Billions at stake when rivals Helge Gåsø and Gustav Witzøe meet.
According to the latest shareholder update, Norwegian salmon farmer NTS directly or indirectly holds 16,198,233 NRS shares, which constitutes 37.18 per cent of the total share capital and voting rights in it’s competitor Norway Royal Salmon (NRS).
Based on this, things are looking quite bright for NTS’ strong man, Helge Gåsø, in the battle to take control of NRS.
The catch is the standard issuance mandate the NRS Board obtained at its AGM at the end of May. This gives the board the opportunity to print 4,357,219 new shares aimed at the bidder with the best offer.
This is what SalMar trusts in the bid of NOK 270 per NRS share.
And at the moment, it is SalMar that has the best offer. This indicates ten per cent NRS ownership for SalMar. And the ten percent new shares also mean a dilution of NTS ‘ownership position – from 37.18 per cent to 33.79 per cent. It gives NTS negative control, but not much more than that.
When Helge Gåsø and NTS, somewhat hesitantly, changed their minds from betting on a downsale to a takeover bid for NRS, Gåsø had to talk with the bank. It was to finance the bid of 209 kroner, a bid that was seen as bottom fishing by the vast majority of NRS ‘owners. Then it naturally became even more demanding to finance 240 kroner, as the new and improved offer was late on the evening of 11 August.
This means that NTS will sink into debt. And Helge Gåsø has a history of sky-high debt with an uncooperative bank. This is how his salmon farming company Midnor was taken over by the creditors in 2003, and later sold on the cheap to Lerøy.
On the other hand; if the banks say no, Gåsø has the option of checking out financing in the bond market. It can be expensive.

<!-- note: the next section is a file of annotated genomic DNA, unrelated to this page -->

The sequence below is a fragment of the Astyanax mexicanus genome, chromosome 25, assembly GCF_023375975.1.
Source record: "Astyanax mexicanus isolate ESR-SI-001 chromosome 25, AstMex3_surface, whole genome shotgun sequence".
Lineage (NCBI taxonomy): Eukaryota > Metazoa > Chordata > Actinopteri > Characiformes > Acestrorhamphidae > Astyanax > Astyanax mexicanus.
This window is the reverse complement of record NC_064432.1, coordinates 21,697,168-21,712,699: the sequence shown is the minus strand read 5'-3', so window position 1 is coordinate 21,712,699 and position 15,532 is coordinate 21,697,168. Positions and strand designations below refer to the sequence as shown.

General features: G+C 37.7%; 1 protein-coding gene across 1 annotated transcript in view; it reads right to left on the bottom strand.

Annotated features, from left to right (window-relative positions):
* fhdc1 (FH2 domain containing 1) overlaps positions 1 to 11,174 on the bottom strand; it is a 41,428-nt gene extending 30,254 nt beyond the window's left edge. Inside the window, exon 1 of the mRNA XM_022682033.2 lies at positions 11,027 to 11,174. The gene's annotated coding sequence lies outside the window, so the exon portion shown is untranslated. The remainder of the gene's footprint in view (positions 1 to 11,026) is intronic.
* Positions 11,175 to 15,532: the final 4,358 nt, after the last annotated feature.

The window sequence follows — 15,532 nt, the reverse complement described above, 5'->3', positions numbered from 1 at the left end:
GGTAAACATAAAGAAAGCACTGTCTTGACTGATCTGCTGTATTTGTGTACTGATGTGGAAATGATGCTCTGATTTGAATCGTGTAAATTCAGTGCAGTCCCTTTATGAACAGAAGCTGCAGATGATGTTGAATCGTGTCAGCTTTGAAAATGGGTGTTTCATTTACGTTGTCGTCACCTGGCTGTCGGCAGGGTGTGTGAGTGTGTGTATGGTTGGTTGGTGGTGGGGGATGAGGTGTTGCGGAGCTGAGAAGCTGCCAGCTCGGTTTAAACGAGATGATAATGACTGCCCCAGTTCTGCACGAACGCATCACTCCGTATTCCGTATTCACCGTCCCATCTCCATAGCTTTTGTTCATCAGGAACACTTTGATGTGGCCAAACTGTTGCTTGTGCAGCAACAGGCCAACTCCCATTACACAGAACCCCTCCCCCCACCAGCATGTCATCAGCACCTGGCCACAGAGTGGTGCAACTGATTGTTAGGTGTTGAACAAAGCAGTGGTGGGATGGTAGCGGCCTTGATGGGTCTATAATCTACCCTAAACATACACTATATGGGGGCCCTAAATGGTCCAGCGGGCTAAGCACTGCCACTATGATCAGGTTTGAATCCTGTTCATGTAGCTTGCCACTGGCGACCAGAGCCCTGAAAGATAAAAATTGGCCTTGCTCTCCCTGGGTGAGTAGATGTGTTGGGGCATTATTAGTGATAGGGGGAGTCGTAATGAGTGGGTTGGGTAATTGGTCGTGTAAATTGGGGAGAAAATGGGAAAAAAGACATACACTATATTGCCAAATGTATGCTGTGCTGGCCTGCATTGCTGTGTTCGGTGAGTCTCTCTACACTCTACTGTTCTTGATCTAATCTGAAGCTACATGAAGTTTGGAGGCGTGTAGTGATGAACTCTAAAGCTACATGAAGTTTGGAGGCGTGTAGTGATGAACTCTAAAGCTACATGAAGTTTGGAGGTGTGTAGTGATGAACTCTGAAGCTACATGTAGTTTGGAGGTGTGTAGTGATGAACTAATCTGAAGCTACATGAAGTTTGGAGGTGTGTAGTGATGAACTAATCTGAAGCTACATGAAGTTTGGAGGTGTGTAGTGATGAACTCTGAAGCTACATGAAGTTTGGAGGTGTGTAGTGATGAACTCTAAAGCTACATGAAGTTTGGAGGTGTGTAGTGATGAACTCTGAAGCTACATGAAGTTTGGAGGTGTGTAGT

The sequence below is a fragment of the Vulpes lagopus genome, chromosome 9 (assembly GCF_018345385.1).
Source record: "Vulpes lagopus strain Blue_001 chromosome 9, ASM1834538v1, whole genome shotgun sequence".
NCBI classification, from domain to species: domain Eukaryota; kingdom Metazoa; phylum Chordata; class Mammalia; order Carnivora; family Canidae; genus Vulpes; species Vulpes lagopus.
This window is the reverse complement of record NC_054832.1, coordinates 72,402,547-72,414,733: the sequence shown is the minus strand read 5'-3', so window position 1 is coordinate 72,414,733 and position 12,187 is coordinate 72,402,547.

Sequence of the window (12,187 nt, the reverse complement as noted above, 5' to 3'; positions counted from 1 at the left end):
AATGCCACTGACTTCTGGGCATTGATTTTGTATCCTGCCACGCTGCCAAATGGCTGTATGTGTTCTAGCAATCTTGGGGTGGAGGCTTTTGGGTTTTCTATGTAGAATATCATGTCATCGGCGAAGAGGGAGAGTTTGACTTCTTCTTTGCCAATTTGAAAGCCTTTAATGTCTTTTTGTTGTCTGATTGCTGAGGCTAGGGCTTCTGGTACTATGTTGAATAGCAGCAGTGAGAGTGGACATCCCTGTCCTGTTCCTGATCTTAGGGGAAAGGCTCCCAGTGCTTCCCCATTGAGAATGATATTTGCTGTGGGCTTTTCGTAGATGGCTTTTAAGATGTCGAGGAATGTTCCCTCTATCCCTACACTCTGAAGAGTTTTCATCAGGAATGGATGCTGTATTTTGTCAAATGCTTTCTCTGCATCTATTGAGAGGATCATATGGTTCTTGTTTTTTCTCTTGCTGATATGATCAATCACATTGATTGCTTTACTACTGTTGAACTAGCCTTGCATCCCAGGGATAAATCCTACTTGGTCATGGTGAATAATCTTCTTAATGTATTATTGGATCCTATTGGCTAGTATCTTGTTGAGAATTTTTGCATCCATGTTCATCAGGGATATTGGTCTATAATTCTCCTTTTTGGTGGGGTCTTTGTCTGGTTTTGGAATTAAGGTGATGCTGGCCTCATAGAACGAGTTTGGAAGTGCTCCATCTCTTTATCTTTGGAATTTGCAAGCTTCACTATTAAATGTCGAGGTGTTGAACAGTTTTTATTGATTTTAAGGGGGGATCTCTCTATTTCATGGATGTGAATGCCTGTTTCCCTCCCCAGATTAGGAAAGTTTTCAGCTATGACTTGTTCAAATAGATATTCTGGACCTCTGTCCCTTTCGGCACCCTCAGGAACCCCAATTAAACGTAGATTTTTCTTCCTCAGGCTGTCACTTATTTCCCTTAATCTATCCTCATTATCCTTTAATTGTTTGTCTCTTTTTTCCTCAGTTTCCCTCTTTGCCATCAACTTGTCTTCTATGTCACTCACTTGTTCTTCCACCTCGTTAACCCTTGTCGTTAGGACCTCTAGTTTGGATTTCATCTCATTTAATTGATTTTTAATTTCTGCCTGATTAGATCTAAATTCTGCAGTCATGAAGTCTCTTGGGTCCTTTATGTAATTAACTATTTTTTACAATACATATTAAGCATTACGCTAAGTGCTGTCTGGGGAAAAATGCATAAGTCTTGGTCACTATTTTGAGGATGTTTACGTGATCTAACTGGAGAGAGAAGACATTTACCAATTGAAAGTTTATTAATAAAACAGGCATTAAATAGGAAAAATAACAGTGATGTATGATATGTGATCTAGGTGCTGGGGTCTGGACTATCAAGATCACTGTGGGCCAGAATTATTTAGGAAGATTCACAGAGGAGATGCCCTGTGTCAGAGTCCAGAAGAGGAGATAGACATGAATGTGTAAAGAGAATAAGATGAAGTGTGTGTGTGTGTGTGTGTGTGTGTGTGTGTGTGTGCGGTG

When SalMar signed up just before the stock exchange opened on Friday, with a bid 30 kroner higher than what was already on the table, the picture changed. For entrepreneur and CEO Gustav Witzøe does not need to negotiate with the bank to finance an acquisition. SalMar (and if necessary the holding company Kverva) has significantly larger muscles than NTS. The cash flow is also in a completely different league.
While NTS is a central Norwegian company, NRS has its fish farms in northern Norway and in Iceland. SalMar has extensive activity in northern Norway – and in Iceland. The operational synergies are thus significantly greater than what NTS can offer. This also means that SalMar’s willingness to pay for NRS is much greater.
At the same time, it should be mentioned that Witzøe is still dissatisfied with having been bypassed when central mid-size fish farmer Salmonor was sold to NTS earlier this summer . On the whole, SalMar has been involved as a stakeholder in most major acquisition processes in Norwegian aquaculture over the past eight years. The Frøya company has also shown strong ability and willingness to grow through license purchases in recent years.
The stock market expects more bids on NRS. Just before the Oslo Stock Exchange’s closing time on Friday, the NRS share is traded between NOK 276 and 277. One or more improved bids are discounted into this.
And Gustav Witzøe and SalMar are ready for that. It seems unlikely that SalMar will not increase if there is a competing bid.
The room for maneuver for Helge Gåsø is not as large. Then, of course, he has the opportunity to drop more bids. He can sit on, as one of two major owners in NRS. Or sell. The share block has a value of close to NOK 4.5 billion (US$497 million).